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Buckeye’s Bunch

NEW YORK -- Stanley Buchthaul's career has come full circle.<BR><BR>The man who once sold jeans for a living, represented Jane Fonda and Menudo licensing agreements, and was executive producer of the movie "Hairspray" is now licensing a mixed bag of...

NEW YORK — Stanley Buchthaul’s career has come full circle.

The man who once sold jeans for a living, represented Jane Fonda and Menudo licensing agreements, and was executive producer of the movie “Hairspray” is now licensing a mixed bag of properties, ranging from “Ripley’s Believe It or Not” to the Beatles.

Buchthaul, chairman and chief executive officer of Buckeye Communications, and Mark Hershhorn, the company’s president and chief operating officer, met in 1992, when Hershhorn was president of National Media, a Philadelphia infomercial company.

Buckeye puts up the money to develop products around the properties and then sells them through infomercials, home shopping, direct response, direct mail and retail. One of the things that makes their package different is the themed shows they create to surround the products that will be sold on home shopping networks.

According to Hershhorn, the company should do $10 million over the next 12 months.

For Sea Hawk Deep Ocean Technology, a company that specializes in underwater ship wreck recovery and pulled up 17,000 artifacts from a 1622 Spanish galleon off the Dry Tortugas in 1989, Buckeye created a line of jewelry that is sold on home shopping networks such as QVC, HSC and Value Vision.

The jewelry, priced from $39 to $300, includes pearl necklaces, medallions and rings with designs inspired by silver coins and miniature olive jars found on the ship. The Sea Hawk show features an expert with film footage of underwater recovery.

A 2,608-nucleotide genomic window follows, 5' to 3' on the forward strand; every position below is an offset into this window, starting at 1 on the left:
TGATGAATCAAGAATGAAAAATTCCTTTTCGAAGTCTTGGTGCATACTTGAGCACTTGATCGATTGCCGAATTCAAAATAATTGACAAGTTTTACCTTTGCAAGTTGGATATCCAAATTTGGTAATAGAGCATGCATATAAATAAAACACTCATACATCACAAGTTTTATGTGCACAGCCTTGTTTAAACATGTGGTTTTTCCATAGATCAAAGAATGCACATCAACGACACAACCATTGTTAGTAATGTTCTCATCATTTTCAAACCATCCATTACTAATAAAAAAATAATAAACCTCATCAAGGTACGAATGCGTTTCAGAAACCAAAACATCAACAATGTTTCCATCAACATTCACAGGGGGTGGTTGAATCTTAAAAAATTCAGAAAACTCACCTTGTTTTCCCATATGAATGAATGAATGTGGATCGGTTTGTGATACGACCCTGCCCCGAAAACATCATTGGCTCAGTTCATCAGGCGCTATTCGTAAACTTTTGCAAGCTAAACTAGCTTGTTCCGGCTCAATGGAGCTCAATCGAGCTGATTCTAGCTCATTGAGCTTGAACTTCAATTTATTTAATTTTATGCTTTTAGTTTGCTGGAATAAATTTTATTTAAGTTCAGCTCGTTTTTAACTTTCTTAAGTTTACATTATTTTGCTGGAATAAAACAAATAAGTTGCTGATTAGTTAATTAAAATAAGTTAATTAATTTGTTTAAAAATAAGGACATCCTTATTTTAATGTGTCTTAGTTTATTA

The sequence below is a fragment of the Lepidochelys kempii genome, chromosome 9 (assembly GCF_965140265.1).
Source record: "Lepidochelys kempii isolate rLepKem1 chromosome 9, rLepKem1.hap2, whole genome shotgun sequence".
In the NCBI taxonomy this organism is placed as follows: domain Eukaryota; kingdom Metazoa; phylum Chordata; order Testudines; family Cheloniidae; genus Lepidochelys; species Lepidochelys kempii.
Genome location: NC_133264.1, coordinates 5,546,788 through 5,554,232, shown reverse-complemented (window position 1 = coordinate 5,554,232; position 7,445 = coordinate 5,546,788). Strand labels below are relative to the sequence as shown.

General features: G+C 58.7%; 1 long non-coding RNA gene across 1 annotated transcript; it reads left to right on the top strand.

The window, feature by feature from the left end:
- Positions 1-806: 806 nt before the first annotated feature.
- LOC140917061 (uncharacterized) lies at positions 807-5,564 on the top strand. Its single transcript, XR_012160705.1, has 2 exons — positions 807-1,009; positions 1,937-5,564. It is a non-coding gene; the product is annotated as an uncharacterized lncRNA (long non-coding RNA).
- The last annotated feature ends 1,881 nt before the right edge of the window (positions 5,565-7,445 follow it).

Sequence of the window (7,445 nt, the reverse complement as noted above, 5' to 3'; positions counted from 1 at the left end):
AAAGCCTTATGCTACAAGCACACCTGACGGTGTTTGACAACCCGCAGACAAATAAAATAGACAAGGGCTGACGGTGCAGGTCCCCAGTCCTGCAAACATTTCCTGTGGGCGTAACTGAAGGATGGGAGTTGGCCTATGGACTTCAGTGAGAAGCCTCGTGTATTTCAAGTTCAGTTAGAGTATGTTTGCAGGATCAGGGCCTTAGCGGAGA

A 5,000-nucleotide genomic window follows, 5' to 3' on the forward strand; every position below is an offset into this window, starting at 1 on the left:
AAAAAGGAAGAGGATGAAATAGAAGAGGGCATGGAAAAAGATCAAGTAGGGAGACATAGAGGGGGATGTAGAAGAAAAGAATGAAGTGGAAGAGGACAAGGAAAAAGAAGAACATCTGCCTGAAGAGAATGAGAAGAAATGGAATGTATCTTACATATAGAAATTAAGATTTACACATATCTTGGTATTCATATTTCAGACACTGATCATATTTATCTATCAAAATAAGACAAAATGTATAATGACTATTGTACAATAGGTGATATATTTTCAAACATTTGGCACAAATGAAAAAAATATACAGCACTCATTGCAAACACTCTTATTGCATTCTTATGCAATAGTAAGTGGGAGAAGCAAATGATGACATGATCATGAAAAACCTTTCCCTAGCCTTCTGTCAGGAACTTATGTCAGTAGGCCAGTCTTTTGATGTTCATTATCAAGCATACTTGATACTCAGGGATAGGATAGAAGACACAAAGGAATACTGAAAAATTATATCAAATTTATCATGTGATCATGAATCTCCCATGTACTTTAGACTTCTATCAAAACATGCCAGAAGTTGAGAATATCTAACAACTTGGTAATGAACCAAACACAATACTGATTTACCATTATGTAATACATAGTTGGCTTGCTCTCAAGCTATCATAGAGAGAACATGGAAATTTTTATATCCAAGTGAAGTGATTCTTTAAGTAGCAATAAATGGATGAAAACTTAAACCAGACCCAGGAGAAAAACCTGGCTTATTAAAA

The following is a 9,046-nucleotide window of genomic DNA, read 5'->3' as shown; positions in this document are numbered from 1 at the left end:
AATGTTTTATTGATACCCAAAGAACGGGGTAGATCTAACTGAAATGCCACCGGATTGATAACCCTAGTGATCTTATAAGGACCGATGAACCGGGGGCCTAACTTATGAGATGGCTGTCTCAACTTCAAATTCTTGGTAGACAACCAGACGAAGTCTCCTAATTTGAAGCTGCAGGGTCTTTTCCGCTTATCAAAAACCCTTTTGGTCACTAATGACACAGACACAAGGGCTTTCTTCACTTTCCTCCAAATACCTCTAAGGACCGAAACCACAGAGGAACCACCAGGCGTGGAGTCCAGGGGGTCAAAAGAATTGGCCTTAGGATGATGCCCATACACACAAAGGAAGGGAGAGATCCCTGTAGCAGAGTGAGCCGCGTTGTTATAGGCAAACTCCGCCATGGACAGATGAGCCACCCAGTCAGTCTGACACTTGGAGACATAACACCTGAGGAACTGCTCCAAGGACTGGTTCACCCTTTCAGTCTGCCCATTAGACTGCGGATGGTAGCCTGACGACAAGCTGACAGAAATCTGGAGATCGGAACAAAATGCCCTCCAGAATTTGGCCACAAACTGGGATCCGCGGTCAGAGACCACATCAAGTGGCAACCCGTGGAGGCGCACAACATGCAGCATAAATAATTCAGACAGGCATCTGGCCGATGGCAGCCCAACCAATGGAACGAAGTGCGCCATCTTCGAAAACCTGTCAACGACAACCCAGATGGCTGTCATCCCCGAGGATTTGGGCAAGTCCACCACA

Another jewelry line, Faces of Art, from New Orleans, features ceramic pins with handpainted faces that sell for $9.95 to $65.

Planet Gear is a label developed for what Hershhorn and Buchthaul claim is the only original piece of art created by the Beatles. Buckeye reproduced 1,000 limited edition lithographs, which sell for $2,000. The company also slapped the abstract painting onto T-shirts, denim jackets, boxer shorts, sweatshirts and caps.

Another unusual project is “Texas Adventure,” a joint project with Mitsubishi. The adventure film, which recreates the battle of The Alamo, will open June 29 in a special-effects theater across from The Alamo in San Antonio. The company said it is considering a line of frontier clothing for the project.

If that’s not wild enough, how about a line of replica products based on Robert Ripley’s artifacts, art and cartoons. Buckeye is working on a “Ripley’s Believe It or Not” home shopping show.

Buchthaul, who co-founded Bugle Boy Jeans in 1978, sold his interest in 1983 and got into licensing. Apparel is never far from his agenda.

World Issue, a trade name Buckeye created, is associated with environmental products.

“We’re working on an organic, natural fiber line and talking about developing it into outdoor clothing for hiking and biking,” Buchthaul said.